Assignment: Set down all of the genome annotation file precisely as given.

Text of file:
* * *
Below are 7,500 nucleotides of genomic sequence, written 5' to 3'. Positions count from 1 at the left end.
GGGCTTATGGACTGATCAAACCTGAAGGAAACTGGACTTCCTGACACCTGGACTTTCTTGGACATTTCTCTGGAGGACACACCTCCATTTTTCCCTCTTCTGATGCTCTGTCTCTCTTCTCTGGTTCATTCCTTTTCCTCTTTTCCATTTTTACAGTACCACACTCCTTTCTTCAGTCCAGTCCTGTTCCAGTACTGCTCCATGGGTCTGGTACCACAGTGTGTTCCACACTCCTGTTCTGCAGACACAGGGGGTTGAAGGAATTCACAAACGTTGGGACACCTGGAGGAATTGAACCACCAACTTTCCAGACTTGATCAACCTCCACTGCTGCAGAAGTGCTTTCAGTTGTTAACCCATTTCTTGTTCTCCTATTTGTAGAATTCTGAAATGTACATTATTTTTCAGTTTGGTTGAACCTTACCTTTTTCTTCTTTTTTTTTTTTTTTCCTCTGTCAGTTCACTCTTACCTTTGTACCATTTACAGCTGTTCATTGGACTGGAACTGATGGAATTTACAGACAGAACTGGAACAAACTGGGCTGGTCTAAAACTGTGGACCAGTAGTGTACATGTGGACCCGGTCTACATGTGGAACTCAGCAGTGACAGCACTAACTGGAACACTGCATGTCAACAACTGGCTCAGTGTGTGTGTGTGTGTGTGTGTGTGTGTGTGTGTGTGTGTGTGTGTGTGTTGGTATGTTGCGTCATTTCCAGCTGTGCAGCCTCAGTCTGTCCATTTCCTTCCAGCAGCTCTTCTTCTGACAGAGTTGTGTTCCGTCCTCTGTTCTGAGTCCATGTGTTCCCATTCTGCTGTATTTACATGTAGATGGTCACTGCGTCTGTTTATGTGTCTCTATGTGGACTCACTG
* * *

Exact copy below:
Below are 7,500 nucleotides of genomic sequence, written 5' to 3'. Positions count from 1 at the left end.
GGGCTTATGGACTGATCAAACCTGAAGGAAACTGGACTTCCTGACACCTGGACTTTCTTGGACATTTCTCTGGAGGACACACCTCCATTTTTCCCTCTTCTGATGCTCTGTCTCTCTTCTCTGGTTCATTCCTTTTCCTCTTTTCCATTTTTACAGTACCACACTCCTTTCTTCAGTCCAGTCCTGTTCCAGTACTGCTCCATGGGTCTGGTACCACAGTGTGTTCCACACTCCTGTTCTGCAGACACAGGGGGTTGAAGGAATTCACAAACGTTGGGACACCTGGAGGAATTGAACCACCAACTTTCCAGACTTGATCAACCTCCACTGCTGCAGAAGTGCTTTCAGTTGTTAACCCATTTCTTGTTCTCCTATTTGTAGAATTCTGAAATGTACATTATTTTTCAGTTTGGTTGAACCTTACCTTTTTCTTCTTTTTTTTTTTTTTTCCTCTGTCAGTTCACTCTTACCTTTGTACCATTTACAGCTGTTCATTGGACTGGAACTGATGGAATTTACAGACAGAACTGGAACAAACTGGGCTGGTCTAAAACTGTGGACCAGTAGTGTACATGTGGACCCGGTCTACATGTGGAACTCAGCAGTGACAGCACTAACTGGAACACTGCATGTCAACAACTGGCTCAGTGTGTGTGTGTGTGTGTGTGTGTGTGTGTGTGTGTGTGTGTGTGTGTGTTGGTATGTTGCGTCATTTCCAGCTGTGCAGCCTCAGTCTGTCCATTTCCTTCCAGCAGCTCTTCTTCTGACAGAGTTGTGTTCCGTCCTCTGTTCTGAGTCCATGTGTTCCCATTCTGCTGTATTTACATGTAGATGGTCACTGCGTCTGTTTATGTGTCTCTATGTGGACTCACTG